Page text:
An aromatic shrub, 1–2 m high. Branches grey-brown to dark brown with long fl owering and short leafy shoots, bark longitudinally peeling. Leaves clustered on leafy shoots, widely spaced on fl owering shoots; petiole very short; blade linear-lanceolate to linear, 17 mm long, 2 mm wide on leafy shoots, 2–6 cm long, 3–6 mm wide on fl owering shoots; grey stellate tomentose, base attenuate, margin entire, revolute, apex obtuse.
Infl orescence a crowded, interrupted or nearly continuous spike, 2–8 cm long; verticillasters numerous, with 6–10 fl owers, upper ones densely crowded; peduncle about three times longer than the spike; bracts papery, rhombic-ovate, 3–8 mm long, rust coloured when dry; bracteoles absent or up to 2.5 mm long, pedicel 1.0–1.5 mm long; calyx 4–7 mm long, densely grey stellate tomentose outside, with 13 longitudinal ribs, upper lip entire, appendage obcordate, lower lip four-toothed; corolla 10–12 mm long, blue, base subglabrous, throat and limb glandular hairy, upper lips straight, lower lips spreading. Nutlets narrowly cylindrical.
Contains 1.0–3.0% essential oil, of which the major constituents are linalyl acetate (30–55%) and linalool (20–50%). Other constituents include β-ocimene, 1,8-cineole (1,8-cineol, cineol, cineole, eucalyptol), camphor and caryophyllene oxide. The structures of linalyl acetate and linalool are resented below.
Aqueous, chloroform, hexane and methanol extracts of Flos Lavandulae, 60.0 μg/ml, inhibited the growth of Streptococcus pneumoniae in vitro.
A methanol extract of the fl owers inhibited the growth of Helicobacter pylori (the bacterium associated with peptic ulcer disease) in vitro, minimum inhibitory concentration 100.0 μg/ml.
A 50% ethanol extract of the fl owers had antioxidant activity in vitro, median effective dose 45.0 mg/ml.
Intragastric administration of 400.0 mg/kg body weight (bw) of an 80% ethanol extract of the flowers to mice signifi cantly (P < 0.05) reduced ethanol-induced gastric ulcerations by 62.9%.
Uterine stimulating activity
A hot aqueous extract of the fl owers (dose not specified) stimulated uterine contractions in isolated pregnant guinea-pig uterus.
Anticonvulsant and sedative activities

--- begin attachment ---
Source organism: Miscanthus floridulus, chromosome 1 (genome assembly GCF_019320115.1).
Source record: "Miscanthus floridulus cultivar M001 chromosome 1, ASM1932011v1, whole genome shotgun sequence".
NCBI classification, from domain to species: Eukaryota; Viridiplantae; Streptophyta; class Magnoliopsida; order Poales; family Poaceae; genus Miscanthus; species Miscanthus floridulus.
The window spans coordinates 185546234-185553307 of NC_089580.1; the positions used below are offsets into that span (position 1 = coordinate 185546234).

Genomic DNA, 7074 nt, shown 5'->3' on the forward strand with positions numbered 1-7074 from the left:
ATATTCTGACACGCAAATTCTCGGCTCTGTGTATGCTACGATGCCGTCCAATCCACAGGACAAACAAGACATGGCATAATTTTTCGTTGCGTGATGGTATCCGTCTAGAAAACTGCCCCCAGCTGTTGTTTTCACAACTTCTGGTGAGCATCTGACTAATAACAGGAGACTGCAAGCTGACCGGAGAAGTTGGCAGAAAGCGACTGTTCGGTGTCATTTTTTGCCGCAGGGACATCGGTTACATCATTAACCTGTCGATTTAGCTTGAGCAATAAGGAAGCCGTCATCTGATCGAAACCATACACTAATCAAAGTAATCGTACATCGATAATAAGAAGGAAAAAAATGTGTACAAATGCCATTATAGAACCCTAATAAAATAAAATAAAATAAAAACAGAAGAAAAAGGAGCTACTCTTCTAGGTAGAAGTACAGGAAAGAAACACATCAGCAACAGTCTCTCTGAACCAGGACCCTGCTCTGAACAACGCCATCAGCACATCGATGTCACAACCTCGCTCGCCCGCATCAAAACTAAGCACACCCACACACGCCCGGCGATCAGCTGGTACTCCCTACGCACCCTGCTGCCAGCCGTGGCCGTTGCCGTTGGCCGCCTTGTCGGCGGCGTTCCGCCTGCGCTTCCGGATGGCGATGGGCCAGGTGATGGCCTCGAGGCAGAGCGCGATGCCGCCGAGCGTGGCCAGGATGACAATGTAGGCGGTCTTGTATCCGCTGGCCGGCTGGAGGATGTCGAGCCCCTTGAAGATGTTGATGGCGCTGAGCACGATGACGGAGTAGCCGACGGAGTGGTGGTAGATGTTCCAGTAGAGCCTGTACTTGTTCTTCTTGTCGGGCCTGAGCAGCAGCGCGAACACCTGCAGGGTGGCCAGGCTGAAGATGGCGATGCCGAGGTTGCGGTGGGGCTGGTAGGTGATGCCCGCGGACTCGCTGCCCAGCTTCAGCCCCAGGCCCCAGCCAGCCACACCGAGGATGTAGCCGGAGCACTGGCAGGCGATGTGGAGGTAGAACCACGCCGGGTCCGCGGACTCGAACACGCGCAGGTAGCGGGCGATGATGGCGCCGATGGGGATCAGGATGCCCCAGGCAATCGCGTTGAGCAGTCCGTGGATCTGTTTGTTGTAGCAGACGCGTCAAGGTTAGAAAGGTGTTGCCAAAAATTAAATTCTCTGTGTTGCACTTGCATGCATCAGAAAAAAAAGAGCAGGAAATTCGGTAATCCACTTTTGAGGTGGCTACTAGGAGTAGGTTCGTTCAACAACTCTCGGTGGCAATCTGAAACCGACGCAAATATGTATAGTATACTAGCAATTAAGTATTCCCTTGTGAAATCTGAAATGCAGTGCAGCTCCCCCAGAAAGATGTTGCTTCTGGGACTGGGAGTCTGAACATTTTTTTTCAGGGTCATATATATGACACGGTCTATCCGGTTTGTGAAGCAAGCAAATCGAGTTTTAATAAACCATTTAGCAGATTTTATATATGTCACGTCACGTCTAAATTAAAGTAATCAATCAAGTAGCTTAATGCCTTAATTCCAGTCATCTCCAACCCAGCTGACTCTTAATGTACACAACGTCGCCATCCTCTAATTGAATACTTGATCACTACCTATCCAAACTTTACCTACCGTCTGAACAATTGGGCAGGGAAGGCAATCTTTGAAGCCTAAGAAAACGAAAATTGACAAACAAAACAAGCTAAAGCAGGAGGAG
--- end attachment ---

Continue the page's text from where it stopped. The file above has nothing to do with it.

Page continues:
Intraperitoneal administration of 2.5 g/kg bw of linalool to rodents protected against convulsions induced by pentylenetetrazole, picrotoxin and electroshock. In mice, intraperitoneal administration of 2.5 g/kg bw of linalool interfered with glutamate function and delayed N-methyld-aspartate-induced convulsions. Linalool acts as a competitive antagonist of [3H]-lutamate binding and as a non-competitive antagonist of [3H]-dizocilpine binding in mouse cortical membranes, suggesting interference of glutamatergic transmission. The effects of linalool on [3H]-glutamate uptake and release in mouse cortical synaptosomes were investigated. Linalool reduced potassium-stimulated glutamate release. These data suggest that linalool interferes with elements of the excitatory glutamatergic transmission.
No information available.
Uses supported by clinical data
Uses described in pharmacopoeias and well established documents
Symptomatic treatment of restlessness, insomnia, and as a carminative and antispasmodic for gastrointestinal disorders of nervous origin. Externally in balneotherapy for the treatment of cardiovascular disorders.
Uses described in traditional medicine
As a diuretic and an emmenagogue, and for the treatment of burns, diarrhoea, headaches, sore throats and wounds.
Keep it in isolation in a dry, well-ventilated and sheltered place. Protected from moisture. Recommended storage temperature is 18-20 ° С and humidity of air is 30-40%. Shelf life: 3 years.